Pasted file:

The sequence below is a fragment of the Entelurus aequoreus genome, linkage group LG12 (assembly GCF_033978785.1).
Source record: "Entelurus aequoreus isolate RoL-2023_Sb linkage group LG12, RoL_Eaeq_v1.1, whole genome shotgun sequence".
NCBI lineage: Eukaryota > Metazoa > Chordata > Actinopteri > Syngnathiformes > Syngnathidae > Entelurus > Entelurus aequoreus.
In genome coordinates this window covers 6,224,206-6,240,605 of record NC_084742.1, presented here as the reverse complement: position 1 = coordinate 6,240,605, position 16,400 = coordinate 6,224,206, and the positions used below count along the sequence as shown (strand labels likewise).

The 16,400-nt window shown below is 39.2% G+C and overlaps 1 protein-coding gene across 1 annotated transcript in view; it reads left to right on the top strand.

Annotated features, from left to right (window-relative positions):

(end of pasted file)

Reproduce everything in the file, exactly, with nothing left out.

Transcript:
The sequence below is a fragment of the Entelurus aequoreus genome, linkage group LG12 (assembly GCF_033978785.1).
Source record: "Entelurus aequoreus isolate RoL-2023_Sb linkage group LG12, RoL_Eaeq_v1.1, whole genome shotgun sequence".
NCBI lineage: Eukaryota > Metazoa > Chordata > Actinopteri > Syngnathiformes > Syngnathidae > Entelurus > Entelurus aequoreus.
In genome coordinates this window covers 6,224,206-6,240,605 of record NC_084742.1, presented here as the reverse complement: position 1 = coordinate 6,240,605, position 16,400 = coordinate 6,224,206, and the positions used below count along the sequence as shown (strand labels likewise).

The 16,400-nt window shown below is 39.2% G+C and overlaps 1 protein-coding gene across 1 annotated transcript in view; it reads left to right on the top strand.

Annotated features, from left to right (window-relative positions):